The mAh rating has one function, and one function only. The mAh rating gives you an idea of how long that battery will last while you are using it. That’s it. A higher mAh rating will not have any affect on the quality of your ‘vape’. It will not help produce more vapor, it will not add flavor to your eLiquid. These are all controlled by other factors, including the ohms that the atomizer outputs and the voltage regulator of the device itself, not the mAh rating.
The mAh rating will not increase or decrease the quality of your vaping experience in any other way than the length of time you’ll use that battery before having to recharge it.
I have seen many people opt for a more expensive battery thinking that if they buy the 2200mAh battery instead of the 1100mAh battery the device will work better, or the vape experience will ‘be’ better. 2200 is larger than 1100, so larger must be better, right? In this case ‘no’. Again, the number simply means the length of time you will vape with that battery before having to recharge it.
Case in Point
At the beginning of 2013 JoyeTech released their eVic APV. Much was written about the eVic, and several videos were made, including by own SmokenJoey. The eVic was, and remains, a very advanced APV. A friend of mine who had been a heavy smoker for some 30+ years, and he read our review for the eVic and decided that if he was ever going to quit smoking and switch to vaping the eVic was the best tool for the job. As it turns out he was right, he hasn’t smoked a single analog since buying the eVic, but that’s beside the point.
When his eVic kit arrived it contained a 2200mAh battery. About a month later the green colored 3400mAh battery was released for the eVic and my friend insisted that he had to buy a couple of them.
I remember asking him at the time why he wanted to switch to 3400mAh and he told me that the eVic “had to work even better with a 3400mAh battery”. To make a long story short, he didn’t understand the mAh rating simply meant the amount of power stored in the battery, he believed that the 3400mAh would provide more power to the eVic, not the ‘same power over a longer period of time’. After I explained it to him he bought them anyway, but now he understood that he was laying out the $35 in order to go on vaping longer between charges, and that the variable voltage and wattage would remain working in the same way as before.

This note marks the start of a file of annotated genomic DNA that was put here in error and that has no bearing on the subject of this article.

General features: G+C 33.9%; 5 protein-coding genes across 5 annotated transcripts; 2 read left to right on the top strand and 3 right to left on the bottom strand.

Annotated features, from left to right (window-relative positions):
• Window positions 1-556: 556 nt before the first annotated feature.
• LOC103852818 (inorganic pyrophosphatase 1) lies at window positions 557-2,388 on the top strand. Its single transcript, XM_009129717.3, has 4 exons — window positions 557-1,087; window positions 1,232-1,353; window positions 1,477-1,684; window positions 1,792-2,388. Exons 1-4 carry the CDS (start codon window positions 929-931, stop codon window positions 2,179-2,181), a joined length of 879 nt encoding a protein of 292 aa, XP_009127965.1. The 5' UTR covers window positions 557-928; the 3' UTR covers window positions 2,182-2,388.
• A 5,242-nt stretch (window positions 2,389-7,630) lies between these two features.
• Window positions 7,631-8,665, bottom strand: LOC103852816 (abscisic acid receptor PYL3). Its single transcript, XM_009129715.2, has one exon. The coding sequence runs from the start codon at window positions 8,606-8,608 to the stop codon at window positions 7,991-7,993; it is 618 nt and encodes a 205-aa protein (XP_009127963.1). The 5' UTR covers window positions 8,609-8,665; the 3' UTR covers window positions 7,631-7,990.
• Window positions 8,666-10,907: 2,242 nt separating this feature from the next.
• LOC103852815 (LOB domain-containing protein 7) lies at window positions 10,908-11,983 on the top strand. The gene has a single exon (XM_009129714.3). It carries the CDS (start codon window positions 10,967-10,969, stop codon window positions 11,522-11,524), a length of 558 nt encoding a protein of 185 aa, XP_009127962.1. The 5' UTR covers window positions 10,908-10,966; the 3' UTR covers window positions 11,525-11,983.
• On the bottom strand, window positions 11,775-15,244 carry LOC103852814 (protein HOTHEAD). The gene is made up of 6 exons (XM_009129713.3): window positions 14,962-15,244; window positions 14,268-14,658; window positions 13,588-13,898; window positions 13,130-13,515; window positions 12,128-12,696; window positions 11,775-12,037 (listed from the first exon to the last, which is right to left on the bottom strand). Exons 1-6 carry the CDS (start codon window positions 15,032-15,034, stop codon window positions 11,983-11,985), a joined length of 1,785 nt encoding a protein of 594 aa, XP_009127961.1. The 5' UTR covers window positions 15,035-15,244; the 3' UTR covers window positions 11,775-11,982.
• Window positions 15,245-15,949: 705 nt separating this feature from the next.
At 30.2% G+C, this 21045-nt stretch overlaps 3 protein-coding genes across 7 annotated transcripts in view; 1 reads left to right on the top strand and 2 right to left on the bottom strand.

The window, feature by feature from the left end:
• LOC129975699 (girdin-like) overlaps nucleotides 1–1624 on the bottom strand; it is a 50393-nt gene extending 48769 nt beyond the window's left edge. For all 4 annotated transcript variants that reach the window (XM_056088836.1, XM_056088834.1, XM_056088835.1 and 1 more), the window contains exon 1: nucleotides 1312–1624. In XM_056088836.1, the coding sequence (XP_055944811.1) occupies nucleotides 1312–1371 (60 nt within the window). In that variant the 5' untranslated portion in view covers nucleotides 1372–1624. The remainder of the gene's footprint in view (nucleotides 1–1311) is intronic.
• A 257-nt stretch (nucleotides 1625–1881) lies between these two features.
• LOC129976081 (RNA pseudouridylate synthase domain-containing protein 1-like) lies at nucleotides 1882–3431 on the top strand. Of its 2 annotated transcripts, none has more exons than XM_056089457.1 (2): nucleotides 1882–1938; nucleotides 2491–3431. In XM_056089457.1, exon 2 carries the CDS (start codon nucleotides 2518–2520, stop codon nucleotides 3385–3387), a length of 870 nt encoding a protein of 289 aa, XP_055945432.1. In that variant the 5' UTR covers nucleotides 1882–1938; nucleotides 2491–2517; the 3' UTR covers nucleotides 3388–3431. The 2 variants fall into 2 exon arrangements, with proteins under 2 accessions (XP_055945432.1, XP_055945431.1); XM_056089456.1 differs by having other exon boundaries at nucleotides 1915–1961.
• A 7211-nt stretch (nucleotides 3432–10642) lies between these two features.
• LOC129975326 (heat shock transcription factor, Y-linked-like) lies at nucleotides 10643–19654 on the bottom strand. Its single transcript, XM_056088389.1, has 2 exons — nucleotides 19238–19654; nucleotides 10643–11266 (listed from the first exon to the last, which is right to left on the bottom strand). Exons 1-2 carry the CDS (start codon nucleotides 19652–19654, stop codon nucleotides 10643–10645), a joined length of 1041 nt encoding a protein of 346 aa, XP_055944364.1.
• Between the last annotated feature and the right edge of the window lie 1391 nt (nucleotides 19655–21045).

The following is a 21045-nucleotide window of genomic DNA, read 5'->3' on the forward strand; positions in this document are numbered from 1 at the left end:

To recap: The mAh rating does matter, but only in the length of time you can use that battery before having to recharge it. It will not improve your vape experience one iota, except in the aforementioned manner. Once you understand that you can begin making better decisions about which battery is right for you by thinking in terms of your own vaping style and whether or not you’re spending too much time attaching batteries to chargers. As long as the battery you are buying is compatible with the device you’re using the mAh rating will not affect its operation in any other manner.
There is nothing wrong with wanting to buy the highest mAh rated batteries you can find that are compatible with the device you’re using. As I began replacing batteries for my devices that use 18650 batteries I have made it a point to buy the higher mAh rated batteries for the added number of hours I can enjoy my device before having to switch out that battery. If your budget only allows 1100mAh batteries you’re getting the same quality from your device that I am, you’re just recharging them more often than I do.
We do not want to leave you with the impression that all batteries are alike. They are not. Like anything else, quality matters. Some battery companies make cheap, poorly built batteries that carry the same specs as high quality, well made batteries. Sony, Samsung, Panasonic, and Efest are names we have come to trust when it comes to quality batteries, and all of these are available at most vendors. Battery Chart at Spinfuel
If you’re enjoying your APV but you’re not happy with the length of time you can vape before having to swap out your battery it may be time to move up to a higher mAh rating.
And that is it. Simple, right?